Steven Moffat's work on Doctor Who has exhibited three major themes: romance and sexuality (especially concerning The Doctor), the power behind the Doctor's real name, and the consequences of time travel and its resulting paradoxes. Other recurring elements in his stories include children's fears (whether they be bombs dropping in World War II, monsters under the bed, statues coming to life and the most common childhood fear, the dark) and the Doctor having a lonely childhood or a banana. Another common characteristic is that "Everyone lives": two of his stories feature no deaths at all, while the other two feature only deaths by natural causes. Another characteristic is antagonists who are not necessarily evil, merely doing what they are made to do.

Since his involvement with the revived series began, Moffat has been something of a Hugo Awards "juggernaut", being nominated for episodes of each of the first four seasons of the series: The Empty Child/The Doctor Dances; The Girl in the Fireplace, Blink and Silence in the Library/Forest of the Dead. Moffat set a record for winning the Hugo three years consecutively, with his episodes defeating episodes of Battlestar Galactica, a Star Trek fan film, episodes of Torchwood and other episodes of Doctor Who written by the likes of Paul Cornell and Russell T Davies. The winning streak came to an end when Moffat's Library two-parter was defeated by an Internet production, Dr. Horrible's Singalong Blog, although only by approximately 100 votes.[1]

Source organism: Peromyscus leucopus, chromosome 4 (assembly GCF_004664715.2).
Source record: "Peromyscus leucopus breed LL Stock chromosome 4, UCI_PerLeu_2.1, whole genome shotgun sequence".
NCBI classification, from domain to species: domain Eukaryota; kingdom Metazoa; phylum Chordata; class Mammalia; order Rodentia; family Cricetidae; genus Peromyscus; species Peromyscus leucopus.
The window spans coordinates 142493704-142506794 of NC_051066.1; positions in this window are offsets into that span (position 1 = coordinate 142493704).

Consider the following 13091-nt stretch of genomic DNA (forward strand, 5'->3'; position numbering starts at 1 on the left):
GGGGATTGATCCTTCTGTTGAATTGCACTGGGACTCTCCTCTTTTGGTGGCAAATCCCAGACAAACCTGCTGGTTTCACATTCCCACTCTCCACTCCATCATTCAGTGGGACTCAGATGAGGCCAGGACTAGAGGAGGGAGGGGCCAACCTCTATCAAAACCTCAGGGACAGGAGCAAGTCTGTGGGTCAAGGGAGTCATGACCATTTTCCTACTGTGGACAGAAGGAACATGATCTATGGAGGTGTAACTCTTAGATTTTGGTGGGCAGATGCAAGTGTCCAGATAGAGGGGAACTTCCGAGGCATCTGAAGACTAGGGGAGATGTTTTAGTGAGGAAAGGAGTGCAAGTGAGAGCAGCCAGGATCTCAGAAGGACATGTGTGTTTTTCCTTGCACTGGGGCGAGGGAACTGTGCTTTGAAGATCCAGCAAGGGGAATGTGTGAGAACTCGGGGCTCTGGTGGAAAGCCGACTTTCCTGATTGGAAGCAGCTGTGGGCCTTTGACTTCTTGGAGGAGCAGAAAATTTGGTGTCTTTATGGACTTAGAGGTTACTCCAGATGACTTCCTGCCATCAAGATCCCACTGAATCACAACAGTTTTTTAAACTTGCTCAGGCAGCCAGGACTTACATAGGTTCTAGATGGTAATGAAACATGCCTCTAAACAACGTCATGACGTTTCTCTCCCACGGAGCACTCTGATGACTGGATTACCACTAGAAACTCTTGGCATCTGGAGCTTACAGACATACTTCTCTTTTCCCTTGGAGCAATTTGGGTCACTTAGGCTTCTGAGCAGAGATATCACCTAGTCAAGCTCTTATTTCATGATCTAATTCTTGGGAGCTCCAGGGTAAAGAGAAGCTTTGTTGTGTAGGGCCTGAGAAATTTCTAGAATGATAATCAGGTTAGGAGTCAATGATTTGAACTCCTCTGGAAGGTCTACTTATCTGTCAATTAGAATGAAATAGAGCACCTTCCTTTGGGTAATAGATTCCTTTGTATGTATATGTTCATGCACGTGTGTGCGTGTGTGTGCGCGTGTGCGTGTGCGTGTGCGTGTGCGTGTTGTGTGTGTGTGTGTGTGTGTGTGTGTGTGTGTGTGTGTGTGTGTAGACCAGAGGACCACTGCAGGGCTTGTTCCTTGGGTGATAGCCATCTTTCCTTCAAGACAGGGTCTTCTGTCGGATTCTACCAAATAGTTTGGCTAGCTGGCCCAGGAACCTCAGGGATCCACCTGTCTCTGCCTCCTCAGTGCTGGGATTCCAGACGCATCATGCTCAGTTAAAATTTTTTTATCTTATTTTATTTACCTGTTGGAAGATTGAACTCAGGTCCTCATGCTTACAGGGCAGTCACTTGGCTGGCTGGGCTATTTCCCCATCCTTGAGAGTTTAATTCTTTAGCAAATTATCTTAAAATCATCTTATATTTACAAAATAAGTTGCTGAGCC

Moffat refuses to tell fans what he'll do differently when he's in charge, but he will state that there will not be old Doctor Who villains coming back, though the Daleks will appear, as he feels that the new Doctor Who should belong to the current generation of Doctor Who fans.


Mid-nineties opinions of the original series

Prior to his first script for Doctor Who, Steven Moffat was a fan who sometimes publicly opined on his love-hate relationship with the program. In the mid nineties, he was wont to extoll the virtues of Peter Davison's acting abilities, saying that the reason "he's played more above-the-title lead roles on the telly than the rest of the Doctors put together" is "because — get this! — he's the best actor." Furthermore, he has called Snakedance and Kinda, "the two best Who stories ever."[2]